Credible prepares for Donald Trump's student debt shakeup

By David Tuckwell on Monday 5 June 2017

OpinionAlternative Lending

Trump wants to make student debt harder to escape

Credible offers exposure to doctors and lawyers student debts. But what will Trump do?

American upper-middle class professionals can pay off their student loans faster than most plans allow and save thousands of dollars by doing so. 

A new study by Credible, the student debt fintech, has found that while doctors and lawyers may be heavily burdened with student debt, their high salaries mean they can pay them off in under a decade. 

“Although they owe considerably more… most high balance borrowers refinancing student loan debt of $100,000 or more will pay off their loans in 10 years or less,” the study concluded.

“Refinancing into loans with shorter repayment terms allows these borrowers [to] obtain loans at lower rates and maximise their overall savings.”

The average borrower using Credible to refinance a graduate loan was a 32-year-old married man earning US$120,000. For this average person, the 20-year time frame set out by most student debt schedules was too long and meant thousands of extra dollars went out the door in interest repayments.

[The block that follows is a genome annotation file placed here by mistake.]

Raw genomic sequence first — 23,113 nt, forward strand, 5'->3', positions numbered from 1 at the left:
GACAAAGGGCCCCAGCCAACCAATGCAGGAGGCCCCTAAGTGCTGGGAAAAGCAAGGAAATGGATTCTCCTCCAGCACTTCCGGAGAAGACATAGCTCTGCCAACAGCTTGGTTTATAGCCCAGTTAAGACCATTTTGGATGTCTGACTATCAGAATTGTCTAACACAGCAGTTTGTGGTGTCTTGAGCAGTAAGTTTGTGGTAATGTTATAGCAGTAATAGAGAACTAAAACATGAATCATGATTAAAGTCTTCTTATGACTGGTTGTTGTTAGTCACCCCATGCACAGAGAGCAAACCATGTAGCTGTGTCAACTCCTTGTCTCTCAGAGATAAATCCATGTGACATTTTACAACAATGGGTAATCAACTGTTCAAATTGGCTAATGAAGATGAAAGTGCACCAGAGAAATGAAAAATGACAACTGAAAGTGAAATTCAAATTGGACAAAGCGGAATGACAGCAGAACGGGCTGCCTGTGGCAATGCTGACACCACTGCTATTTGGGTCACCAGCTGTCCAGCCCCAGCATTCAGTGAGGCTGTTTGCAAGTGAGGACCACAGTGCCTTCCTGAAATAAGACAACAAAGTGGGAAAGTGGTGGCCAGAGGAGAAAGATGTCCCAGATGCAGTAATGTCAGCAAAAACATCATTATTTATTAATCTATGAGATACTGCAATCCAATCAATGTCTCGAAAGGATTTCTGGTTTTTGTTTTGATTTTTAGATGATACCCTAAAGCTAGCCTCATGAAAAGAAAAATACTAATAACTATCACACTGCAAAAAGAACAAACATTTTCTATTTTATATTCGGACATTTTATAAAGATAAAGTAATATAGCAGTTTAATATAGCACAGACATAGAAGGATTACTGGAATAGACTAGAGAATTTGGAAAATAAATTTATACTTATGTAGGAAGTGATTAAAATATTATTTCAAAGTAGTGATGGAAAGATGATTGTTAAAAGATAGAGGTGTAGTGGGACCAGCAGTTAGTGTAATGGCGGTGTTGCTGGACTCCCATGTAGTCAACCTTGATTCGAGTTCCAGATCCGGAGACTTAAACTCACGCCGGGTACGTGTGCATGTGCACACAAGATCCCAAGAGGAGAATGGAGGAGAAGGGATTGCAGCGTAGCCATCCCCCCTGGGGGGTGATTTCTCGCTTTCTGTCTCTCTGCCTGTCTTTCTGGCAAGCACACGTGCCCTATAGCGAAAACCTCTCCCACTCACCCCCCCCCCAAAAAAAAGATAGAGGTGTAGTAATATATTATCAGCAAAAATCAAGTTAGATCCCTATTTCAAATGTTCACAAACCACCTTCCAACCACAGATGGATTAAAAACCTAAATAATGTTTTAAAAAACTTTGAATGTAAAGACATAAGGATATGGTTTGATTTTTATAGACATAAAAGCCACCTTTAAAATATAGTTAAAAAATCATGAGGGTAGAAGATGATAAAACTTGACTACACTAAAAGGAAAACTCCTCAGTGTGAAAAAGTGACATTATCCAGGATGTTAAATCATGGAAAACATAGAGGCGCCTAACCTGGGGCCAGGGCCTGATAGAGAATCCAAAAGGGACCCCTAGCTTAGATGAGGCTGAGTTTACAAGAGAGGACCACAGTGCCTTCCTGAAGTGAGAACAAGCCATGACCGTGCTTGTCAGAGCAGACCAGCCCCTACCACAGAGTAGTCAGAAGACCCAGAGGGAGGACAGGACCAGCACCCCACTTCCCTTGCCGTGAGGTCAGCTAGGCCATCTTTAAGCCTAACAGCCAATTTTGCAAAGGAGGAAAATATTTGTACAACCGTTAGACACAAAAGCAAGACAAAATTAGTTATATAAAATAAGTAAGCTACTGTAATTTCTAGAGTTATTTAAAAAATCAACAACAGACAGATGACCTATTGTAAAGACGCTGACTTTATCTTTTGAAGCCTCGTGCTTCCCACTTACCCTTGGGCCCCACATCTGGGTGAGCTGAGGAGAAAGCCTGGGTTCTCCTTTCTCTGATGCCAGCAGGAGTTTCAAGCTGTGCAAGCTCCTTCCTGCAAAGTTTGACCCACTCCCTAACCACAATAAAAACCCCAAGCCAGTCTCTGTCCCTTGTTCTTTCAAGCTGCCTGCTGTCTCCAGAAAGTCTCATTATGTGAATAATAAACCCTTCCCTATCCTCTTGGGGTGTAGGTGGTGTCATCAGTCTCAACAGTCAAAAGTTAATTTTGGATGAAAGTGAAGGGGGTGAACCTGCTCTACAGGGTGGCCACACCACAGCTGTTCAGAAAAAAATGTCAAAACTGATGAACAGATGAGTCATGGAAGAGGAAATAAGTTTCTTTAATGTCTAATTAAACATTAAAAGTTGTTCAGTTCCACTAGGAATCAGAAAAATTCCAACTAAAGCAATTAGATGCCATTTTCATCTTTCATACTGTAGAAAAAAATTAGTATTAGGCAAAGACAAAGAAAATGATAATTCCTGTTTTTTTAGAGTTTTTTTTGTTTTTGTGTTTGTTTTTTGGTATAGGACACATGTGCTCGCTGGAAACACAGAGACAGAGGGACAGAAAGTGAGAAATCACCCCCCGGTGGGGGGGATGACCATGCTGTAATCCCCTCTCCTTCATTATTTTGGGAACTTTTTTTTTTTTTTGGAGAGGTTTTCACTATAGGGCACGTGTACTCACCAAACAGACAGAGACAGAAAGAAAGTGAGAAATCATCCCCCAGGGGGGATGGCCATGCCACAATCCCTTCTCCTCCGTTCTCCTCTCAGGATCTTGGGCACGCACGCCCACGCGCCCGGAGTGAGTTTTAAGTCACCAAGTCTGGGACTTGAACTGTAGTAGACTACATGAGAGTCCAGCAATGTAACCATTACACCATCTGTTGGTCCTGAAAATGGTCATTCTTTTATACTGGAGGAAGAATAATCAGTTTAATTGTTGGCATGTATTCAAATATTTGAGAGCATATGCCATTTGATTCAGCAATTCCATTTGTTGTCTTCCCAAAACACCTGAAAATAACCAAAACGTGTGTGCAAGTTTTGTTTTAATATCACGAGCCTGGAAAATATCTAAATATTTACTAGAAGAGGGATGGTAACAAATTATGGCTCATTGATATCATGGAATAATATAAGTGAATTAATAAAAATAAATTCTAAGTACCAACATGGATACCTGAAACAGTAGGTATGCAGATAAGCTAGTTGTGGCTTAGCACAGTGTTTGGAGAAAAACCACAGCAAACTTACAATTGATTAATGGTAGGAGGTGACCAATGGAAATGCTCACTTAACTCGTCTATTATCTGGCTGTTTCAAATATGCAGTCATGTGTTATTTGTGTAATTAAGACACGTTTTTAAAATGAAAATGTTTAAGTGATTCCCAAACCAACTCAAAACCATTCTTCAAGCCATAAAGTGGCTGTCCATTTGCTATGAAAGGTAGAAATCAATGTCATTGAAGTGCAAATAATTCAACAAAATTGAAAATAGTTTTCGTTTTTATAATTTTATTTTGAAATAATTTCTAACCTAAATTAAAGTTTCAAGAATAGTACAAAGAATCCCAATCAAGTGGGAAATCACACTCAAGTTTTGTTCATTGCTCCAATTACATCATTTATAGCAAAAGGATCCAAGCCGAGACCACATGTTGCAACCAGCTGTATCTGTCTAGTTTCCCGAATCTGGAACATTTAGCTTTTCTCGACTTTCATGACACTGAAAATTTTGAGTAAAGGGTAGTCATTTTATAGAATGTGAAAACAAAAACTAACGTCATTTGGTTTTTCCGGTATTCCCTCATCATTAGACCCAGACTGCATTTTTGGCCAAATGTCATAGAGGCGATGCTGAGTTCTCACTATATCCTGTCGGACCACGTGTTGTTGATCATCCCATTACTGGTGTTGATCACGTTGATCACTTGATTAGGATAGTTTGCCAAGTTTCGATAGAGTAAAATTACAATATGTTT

The advantage Credible’s platform offers for this high class of earner is less debt overall and being debt-free a decade earlier. For Credible’s investors, upper-middle class professionals' debts are a reliable and sometimes even “super prime” credit product. 

The report painted a particularly rosy picture of doctors’ debts, noting that the average doctor’s annual salary is greater than the debts accumulated obtaining a medical degree. 

“Doctors were the only group that had average annual income that exceeded the average debt balance refinanced,” it said.

While optimistic about student debt, the report warned of coming political headwinds.

Donald Trump’s 2018 budget proposes to end debt forgiveness for public servants and charity workers and attach higher interest rates to all student loans - with far-reaching consequences for student debt markets.

Whether Trump’s proposals go ahead remains to be seen. In Washington - unlike in Westminster systems of government such as Australia and the UK - the president’s budget is only a proposal: it ultimately falls to Congress to write and enact laws. 

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